- The hackers were able to go undetected because Equifax neglected the integrity of its digital systems. These cybercriminals could encrypt the stolen data and move it to other portals because Equifax failed to inspect encrypted traffic. While Equifax had the tools to decrypt, analyze, and re-encrypt internal network traffic, the company did not renew its public-key certificate, allowing the attackers to go unnoticed for 76 days.
Since the attack, Equifax has restaffed its C-level executives and spent $1.4 billion on cleaning costs. These costs include incremental costs to transform the company’s technology infrastructure and improve its application, network, and data security. Equifax also reached a record-breaking settlement with the Federal Trade Commission in July 2019 to conclude a class-action lawsuit, paying at least $1.38 billion to resolve consumer claims.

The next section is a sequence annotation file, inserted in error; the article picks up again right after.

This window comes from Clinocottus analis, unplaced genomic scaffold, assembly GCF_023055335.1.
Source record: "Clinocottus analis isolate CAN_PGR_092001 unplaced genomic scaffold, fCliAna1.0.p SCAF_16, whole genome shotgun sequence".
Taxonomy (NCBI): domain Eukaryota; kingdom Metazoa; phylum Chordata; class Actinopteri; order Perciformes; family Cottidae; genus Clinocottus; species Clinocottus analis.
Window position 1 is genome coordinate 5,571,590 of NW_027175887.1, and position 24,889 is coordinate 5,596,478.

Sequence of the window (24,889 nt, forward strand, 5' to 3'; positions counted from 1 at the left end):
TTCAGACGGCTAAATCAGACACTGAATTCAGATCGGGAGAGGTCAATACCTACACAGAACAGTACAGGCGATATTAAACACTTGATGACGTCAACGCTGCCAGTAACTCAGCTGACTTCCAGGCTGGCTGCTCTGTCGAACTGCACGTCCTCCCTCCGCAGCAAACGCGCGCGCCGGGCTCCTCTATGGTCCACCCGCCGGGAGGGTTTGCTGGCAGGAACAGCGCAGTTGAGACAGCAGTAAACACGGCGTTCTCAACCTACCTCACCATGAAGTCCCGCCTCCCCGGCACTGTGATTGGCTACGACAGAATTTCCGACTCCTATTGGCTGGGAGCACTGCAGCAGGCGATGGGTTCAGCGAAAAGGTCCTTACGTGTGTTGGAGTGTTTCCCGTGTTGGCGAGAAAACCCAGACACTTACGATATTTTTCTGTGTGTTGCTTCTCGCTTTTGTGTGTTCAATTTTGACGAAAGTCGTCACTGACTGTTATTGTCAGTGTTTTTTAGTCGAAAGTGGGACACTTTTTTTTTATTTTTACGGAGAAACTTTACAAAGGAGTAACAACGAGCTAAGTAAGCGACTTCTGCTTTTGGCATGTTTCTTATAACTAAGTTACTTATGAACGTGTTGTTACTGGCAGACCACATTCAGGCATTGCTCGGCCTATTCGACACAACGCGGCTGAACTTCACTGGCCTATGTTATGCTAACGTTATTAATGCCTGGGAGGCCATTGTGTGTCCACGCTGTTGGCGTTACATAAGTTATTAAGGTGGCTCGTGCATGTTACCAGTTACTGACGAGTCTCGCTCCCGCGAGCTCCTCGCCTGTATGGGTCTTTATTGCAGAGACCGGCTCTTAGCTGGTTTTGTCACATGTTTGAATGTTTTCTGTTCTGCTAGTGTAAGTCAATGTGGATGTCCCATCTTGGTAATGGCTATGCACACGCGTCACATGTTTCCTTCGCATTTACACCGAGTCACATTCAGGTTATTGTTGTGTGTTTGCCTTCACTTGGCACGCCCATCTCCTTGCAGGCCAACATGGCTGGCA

If Equifax had put the principles of information assurance into practice, this breach would not have occurred and the company would have avoided a major loss in business rating, consumer trust, time, and revenue.
Establish Strong Information Assurance Practices with Entrust
Implementing the principles of information assurance into your business is of vital importance. Whether you’re handling sensitive government information or customer payment information, it’s important to ensure that this data does not become accidentally altered or fall into the wrong hands.
At Sentient Digital, Inc., we have years of experience helping businesses not only develop information assurance plans, but use practical and affordable technology to integrate those plans into their daily operations.
Contact us today to learn more about how we can help your organization improve the proper authentication, integrity, confidentiality, availability, and nonrepudiation of its sensitive information.